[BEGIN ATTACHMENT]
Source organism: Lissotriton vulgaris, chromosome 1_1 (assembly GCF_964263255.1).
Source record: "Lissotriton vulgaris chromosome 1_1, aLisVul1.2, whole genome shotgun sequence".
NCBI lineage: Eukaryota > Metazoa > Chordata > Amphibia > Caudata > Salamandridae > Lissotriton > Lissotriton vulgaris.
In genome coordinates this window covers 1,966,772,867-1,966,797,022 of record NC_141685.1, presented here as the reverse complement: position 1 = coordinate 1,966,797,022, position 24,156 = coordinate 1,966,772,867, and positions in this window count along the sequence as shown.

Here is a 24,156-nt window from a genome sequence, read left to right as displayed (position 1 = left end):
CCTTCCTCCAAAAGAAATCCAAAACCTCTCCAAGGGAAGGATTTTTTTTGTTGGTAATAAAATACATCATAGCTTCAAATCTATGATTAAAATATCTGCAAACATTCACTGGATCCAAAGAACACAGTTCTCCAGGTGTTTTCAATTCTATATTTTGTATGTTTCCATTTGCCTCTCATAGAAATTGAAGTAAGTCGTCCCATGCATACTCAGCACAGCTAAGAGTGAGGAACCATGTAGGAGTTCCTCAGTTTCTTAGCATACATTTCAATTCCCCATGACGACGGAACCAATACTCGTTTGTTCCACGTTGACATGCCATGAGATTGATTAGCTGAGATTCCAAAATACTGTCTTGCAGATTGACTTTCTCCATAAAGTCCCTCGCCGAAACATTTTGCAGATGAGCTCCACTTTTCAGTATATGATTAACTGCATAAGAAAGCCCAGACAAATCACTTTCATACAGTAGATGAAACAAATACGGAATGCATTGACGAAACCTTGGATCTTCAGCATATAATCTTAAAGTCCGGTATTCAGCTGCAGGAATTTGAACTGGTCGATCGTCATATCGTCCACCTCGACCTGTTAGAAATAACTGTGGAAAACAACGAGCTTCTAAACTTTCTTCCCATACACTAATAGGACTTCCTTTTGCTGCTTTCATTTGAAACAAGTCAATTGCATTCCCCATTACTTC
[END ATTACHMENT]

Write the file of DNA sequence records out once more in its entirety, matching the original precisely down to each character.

Source organism: Lissotriton vulgaris, chromosome 1_1 (assembly GCF_964263255.1).
Source record: "Lissotriton vulgaris chromosome 1_1, aLisVul1.2, whole genome shotgun sequence".
NCBI lineage: Eukaryota > Metazoa > Chordata > Amphibia > Caudata > Salamandridae > Lissotriton > Lissotriton vulgaris.
In genome coordinates this window covers 1,966,772,867-1,966,797,022 of record NC_141685.1, presented here as the reverse complement: position 1 = coordinate 1,966,797,022, position 24,156 = coordinate 1,966,772,867, and positions in this window count along the sequence as shown.

Here is a 24,156-nt window from a genome sequence, read left to right as displayed (position 1 = left end):
CCTTCCTCCAAAAGAAATCCAAAACCTCTCCAAGGGAAGGATTTTTTTTGTTGGTAATAAAATACATCATAGCTTCAAATCTATGATTAAAATATCTGCAAACATTCACTGGATCCAAAGAACACAGTTCTCCAGGTGTTTTCAATTCTATATTTTGTATGTTTCCATTTGCCTCTCATAGAAATTGAAGTAAGTCGTCCCATGCATACTCAGCACAGCTAAGAGTGAGGAACCATGTAGGAGTTCCTCAGTTTCTTAGCATACATTTCAATTCCCCATGACGACGGAACCAATACTCGTTTGTTCCACGTTGACATGCCATGAGATTGATTAGCTGAGATTCCAAAATACTGTCTTGCAGATTGACTTTCTCCATAAAGTCCCTCGCCGAAACATTTTGCAGATGAGCTCCACTTTTCAGTATATGATTAACTGCATAAGAAAGCCCAGACAAATCACTTTCATACAGTAGATGAAACAAATACGGAATGCATTGACGAAACCTTGGATCTTCAGCATATAATCTTAAAGTCCGGTATTCAGCTGCAGGAATTTGAACTGGTCGATCGTCATATCGTCCACCTCGACCTGTTAGAAATAACTGTGGAAAACAACGAGCTTCTAAACTTTCTTCCCATACACTAATAGGACTTCCTTTTGCTGCTTTCATTTGAAACAAGTCAATTGCATTCCCCATTACTTC